Let’s say you’re single and live in one of the lower 48 states. The poverty guideline for 2022 is $13,590. Multiply by 1.5 and get $20,385. If you earn $50,000, that’s $29,615 in discretionary income. You’d pay just under $250 per month. On a gross salary of just under $4,200 per month. Not a huge payment relative to your wages.
There’s also the issue of inflation. If we define inflation as too much money chasing too few goods, any loan forgiveness puts (or leaves) more money in people’s wallets and is therefore inflationary.
We’re hearing that the President is considering an income cap on eligibility. That’s better — but the number being floated is $125k. That’s far too high. We’re talking 10 times the poverty line. And is that for single adults? The limit for receiving the increased child tax credit payments last year was double for couples. A $250k cap for couples would be an income cap in name only. Because almost nobody would be excluded.
Which brings me to the last point.
Debt Forgiveness is Bad Politics
Only 13% of Americans have any federal student loan debt. But even those in this minority group aren’t too concerned. As the Atlantic’s Jerusalem Demsas reports, based on Gallup polling on Americans’ most pressing concerns, the percentage of the population who rate student debt as a top concern is too small to even measure.
A Fall 2020 study from the Brookings Institute concluded that most student loan debt is held in households that have higher earnings and a graduate degree. Forgiving even some of this debt would transfer money from all Americans to higher earning Americans. That’s regressive, not progressive!
The data leads David Frum to conclude, rightly, that student loan forgiveness offers little political benefit to President Biden.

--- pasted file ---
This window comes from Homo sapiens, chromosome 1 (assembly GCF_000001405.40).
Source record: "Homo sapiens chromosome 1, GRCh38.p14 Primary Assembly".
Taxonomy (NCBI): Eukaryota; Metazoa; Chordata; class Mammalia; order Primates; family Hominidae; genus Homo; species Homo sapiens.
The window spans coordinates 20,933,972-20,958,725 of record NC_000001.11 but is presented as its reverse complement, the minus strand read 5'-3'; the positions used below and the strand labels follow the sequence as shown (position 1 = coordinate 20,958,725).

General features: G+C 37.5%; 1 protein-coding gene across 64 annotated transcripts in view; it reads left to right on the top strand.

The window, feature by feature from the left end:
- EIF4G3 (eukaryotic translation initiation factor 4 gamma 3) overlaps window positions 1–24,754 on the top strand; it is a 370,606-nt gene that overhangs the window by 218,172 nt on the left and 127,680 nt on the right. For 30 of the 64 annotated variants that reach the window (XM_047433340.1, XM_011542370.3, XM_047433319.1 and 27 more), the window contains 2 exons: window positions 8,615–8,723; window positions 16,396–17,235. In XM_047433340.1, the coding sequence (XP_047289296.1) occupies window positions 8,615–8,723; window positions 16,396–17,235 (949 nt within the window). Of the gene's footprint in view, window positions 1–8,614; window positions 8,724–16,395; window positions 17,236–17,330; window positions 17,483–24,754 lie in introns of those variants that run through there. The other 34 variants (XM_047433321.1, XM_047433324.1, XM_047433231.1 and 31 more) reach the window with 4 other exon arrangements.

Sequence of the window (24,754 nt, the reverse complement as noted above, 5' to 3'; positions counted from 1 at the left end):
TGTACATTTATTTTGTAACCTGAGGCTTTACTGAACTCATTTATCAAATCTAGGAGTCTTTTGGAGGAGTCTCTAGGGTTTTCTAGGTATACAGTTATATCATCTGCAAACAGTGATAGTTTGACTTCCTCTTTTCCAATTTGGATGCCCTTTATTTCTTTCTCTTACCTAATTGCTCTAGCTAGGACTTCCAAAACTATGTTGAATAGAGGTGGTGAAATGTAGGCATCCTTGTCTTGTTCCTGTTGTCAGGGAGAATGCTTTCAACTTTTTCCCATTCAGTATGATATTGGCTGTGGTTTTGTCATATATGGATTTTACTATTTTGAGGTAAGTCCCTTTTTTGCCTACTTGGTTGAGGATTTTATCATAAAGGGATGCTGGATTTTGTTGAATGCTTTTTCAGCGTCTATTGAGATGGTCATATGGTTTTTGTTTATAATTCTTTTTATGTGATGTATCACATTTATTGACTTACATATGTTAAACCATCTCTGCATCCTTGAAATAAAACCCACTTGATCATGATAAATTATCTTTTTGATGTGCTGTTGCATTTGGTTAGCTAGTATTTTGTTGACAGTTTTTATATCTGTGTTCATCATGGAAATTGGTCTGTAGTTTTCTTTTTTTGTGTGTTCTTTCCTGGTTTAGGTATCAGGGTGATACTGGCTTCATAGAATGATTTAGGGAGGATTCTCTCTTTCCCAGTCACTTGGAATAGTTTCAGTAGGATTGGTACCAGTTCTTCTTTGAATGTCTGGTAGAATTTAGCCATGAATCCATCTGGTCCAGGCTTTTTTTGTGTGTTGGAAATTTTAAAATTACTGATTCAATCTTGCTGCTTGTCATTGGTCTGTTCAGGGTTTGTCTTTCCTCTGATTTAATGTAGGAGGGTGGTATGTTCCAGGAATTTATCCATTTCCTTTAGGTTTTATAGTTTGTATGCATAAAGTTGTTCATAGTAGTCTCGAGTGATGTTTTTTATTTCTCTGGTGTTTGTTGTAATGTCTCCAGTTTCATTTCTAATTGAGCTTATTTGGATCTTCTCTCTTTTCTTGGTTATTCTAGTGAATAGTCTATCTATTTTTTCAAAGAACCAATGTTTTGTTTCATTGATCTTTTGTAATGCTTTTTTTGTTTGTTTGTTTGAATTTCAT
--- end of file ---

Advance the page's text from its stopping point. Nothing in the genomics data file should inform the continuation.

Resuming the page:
Why It Will Probably Happen Anyway
But it will probably happen anyway. Why?
The President needs to fire up his base for the midterm elections in November. First term Presidents generally lose seats in the mid-term election, but voter excitement can make a difference in these lower turnout contests. Build Back Better — that huge spending monstrosity — never passed. The progressive base is also fuming about the possibility that Roe v. Wade may be overturned. They’re agitating for a win. Something.
As Jim Geraghty explained, consistent with the Brookings data mentioned above: Those who would gain the most from student debt forgiveness are white Americans under 40 with graduate degrees living in high-income, majority-white neighborhoods. Folks who lean, surprise, surprise, Democrat. Pew Research found that “voters who identify with the Democratic Party or lean toward it are much more likely than their Republican counterparts to have a college degree (41% vs. 30%).”
So that’s where we are. A student loan forgiveness package would throw progressives a bone. Let’s say they get pounded in November anyway. Well, at least they’d have helped themselves while they still could.
Alex Chediak (Ph.D., U.C. Berkeley) is a professor and the author of Thriving at College (Tyndale House, 2011), a roadmap for how students can best navigate the challenges of their college years. His latest book is Beating the College Debt Trap. Learn more about him at alexchediak.com or follow him on Twitter (@chediak).